MONTREAL (CP) -- Bombardier likely faces a slow recovery while other Canadian aerospace companies begin to prosper as a result of the rebound in commercial aviation, industry analysts said Wednesday.
"There's at least another year, year-and-a-half of sluggishness in the business jet market, regionals got at least another sluggish year and then probably no real growth after that," Richard Aboulafia of the Teal Group said in an interview.
The Montreal-based manufacturer's new CSeries aircraft promises to move it into a new market segment. But an expected response by Boeing and Airbus to introduce new, more fuel-efficient engines on their popular 737 and A320s could cut into CSeries territory.
Bombardier believes it can capture half of the 110- to 149-seat market over the next 20 years.
However, Aboulafia is concerned the manufacturer risks losing its dominance in the business jet market as it diverts valuable development resources to the CSeries.
"The sort of nightmare scenario is where they stumble on CSeries development and execution and find themselves in an orders desert because of the A320 and 737 re-engine announcement," he said from Washington, D.C.
The business jet market has stabilized after last year's 24 percent drop in business. Regional jet sales fell by six percent.
Bombardier recently acknowledged it faces several quarters of financial challenges as deliveries of business and commercial aircraft are expected to decrease by 15 and 20 percent respectively.
On Wednesday, Bombardier announced that Pluna Lineas Aereas Uruguayas S.A. has signed a follow-on firm order for three CRJ900 NextGen regional jets and has taken options on an additional six CRJ900 NextGen aircraft.
Based on the list price, the value of the firm order was US$120 million.
Cameron Doerksen of Versant Partners said there has been no indication yet of production rate increases for business and regional jets. In fact, Bombardier said it plans to reduce commercial aircraft production in 2010 because of soft demand.
Among the positive signs for Bombardier is growing international air passenger traffic. Traffic by the world's airlines was up 9.5 percent in February on a capacity increase of just 1.9 percent. That was the sixth consecutive monthly increase in terms of year-over-year comparison and the biggest monthly increase yet.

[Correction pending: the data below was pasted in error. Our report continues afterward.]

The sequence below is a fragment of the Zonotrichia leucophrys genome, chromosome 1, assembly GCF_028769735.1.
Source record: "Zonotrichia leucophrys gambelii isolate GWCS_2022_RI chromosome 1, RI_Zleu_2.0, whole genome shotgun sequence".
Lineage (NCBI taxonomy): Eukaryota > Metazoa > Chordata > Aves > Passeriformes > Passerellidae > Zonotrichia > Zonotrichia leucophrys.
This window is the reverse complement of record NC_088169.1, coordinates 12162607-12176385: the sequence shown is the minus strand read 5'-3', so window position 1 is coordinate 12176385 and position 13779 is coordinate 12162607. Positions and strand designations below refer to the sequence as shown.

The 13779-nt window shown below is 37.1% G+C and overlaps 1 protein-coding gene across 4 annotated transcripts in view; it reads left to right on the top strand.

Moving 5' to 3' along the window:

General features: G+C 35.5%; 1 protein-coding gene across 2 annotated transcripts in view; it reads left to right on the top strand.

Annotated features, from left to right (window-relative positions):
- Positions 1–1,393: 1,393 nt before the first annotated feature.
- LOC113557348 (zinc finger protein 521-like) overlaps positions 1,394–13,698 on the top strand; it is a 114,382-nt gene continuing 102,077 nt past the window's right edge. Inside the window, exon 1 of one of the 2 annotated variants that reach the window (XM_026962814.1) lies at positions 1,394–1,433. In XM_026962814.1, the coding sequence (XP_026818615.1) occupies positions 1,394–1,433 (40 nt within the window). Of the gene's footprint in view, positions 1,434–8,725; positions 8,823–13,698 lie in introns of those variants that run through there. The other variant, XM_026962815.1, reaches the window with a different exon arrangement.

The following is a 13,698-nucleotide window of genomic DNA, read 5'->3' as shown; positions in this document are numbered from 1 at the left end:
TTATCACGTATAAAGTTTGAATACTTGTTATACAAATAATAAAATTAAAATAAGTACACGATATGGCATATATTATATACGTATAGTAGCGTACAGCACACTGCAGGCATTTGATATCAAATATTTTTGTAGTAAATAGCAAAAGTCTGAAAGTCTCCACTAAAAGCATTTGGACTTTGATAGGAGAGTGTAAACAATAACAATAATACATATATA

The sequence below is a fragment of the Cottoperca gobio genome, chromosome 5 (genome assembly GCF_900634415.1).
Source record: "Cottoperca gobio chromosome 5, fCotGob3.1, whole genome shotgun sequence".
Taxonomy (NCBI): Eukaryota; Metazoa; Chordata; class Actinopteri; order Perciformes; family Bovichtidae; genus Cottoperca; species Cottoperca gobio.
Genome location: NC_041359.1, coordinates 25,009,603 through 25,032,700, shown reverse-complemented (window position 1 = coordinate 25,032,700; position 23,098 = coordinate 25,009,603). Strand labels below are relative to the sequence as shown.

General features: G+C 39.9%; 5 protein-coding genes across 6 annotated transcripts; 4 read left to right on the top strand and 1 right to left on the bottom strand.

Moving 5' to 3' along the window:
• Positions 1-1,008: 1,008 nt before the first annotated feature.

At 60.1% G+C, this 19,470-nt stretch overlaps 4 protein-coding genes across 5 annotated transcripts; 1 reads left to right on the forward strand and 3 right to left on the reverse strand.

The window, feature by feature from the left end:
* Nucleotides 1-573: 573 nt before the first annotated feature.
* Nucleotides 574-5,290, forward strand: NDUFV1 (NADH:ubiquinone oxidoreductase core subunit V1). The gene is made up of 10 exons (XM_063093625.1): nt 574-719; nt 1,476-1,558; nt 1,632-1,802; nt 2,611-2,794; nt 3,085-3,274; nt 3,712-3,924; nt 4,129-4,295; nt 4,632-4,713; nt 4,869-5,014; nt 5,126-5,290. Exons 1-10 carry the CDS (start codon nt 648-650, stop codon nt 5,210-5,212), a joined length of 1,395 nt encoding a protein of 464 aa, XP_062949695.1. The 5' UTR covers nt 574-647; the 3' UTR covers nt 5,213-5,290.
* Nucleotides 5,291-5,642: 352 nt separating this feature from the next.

"If the airline industry generally is getting more healthy as it appears it is, that would be positive for Bombardier's airline customers," he said in an interview.
While Bombardier faces a lag in benefiting from improved passenger traffic, CAE Inc. gets an immediate jolt as demand increases for pilot training.
Doerksen raised his target price for the Montreal-based flight simulator and training company Wednesday to $12.50 from $10.
"We believe the market will be willing to pay a premium multiple for stocks such as CAE that are positioned to benefit from the aerospace up-cycle," he wrote in a report.
Even though the stock has performed well over the last 12 months, he said there remains "material upside potential" especially for medium- to longer-term investors.
Announced production rate increases by Airbus and Boeing, along with strengthening passenger and freight traffic are signals that the commercial aerospace industry rebound is accelerating, Doerksen added.
Canadian companies such as landing gear maker Heroux-Devtek and Magellan Aerospace Corp. also have strong relationships with the world's two largest aircraft manufacturers.
Like CAE, Heroux has been cushioned by its growing military segment from any hits to civil aviation. Doerksen said the military outlook remains strong.
Meanwhile, American and Canadian aerospace companies attending a U.S. government sponsored trade mission in Montreal on Wednesday said they don't foresee a dramatic pickup until 2011.
"We have time right now (to develop relationships with suppliers) because it's very slow and when the market will restart in 2011 we will be ready," said Anne-Marie Bertrand, supply chain director for small landing gear company Mecaer America.
The Laval-based company responded to the market decline by cutting its Quebec workforce by 15 to 20 percent over the past 18 months.
CAE shares closed at $9.92 Wednesday, down eight cents in trading on the Toronto Stock Exchange. Over the past year, the company's shares have gained more than 25 percent.
Bombardier shares, which has gained 49 percent in the past 12 months, lost one cent to $5.39 on Wednesday.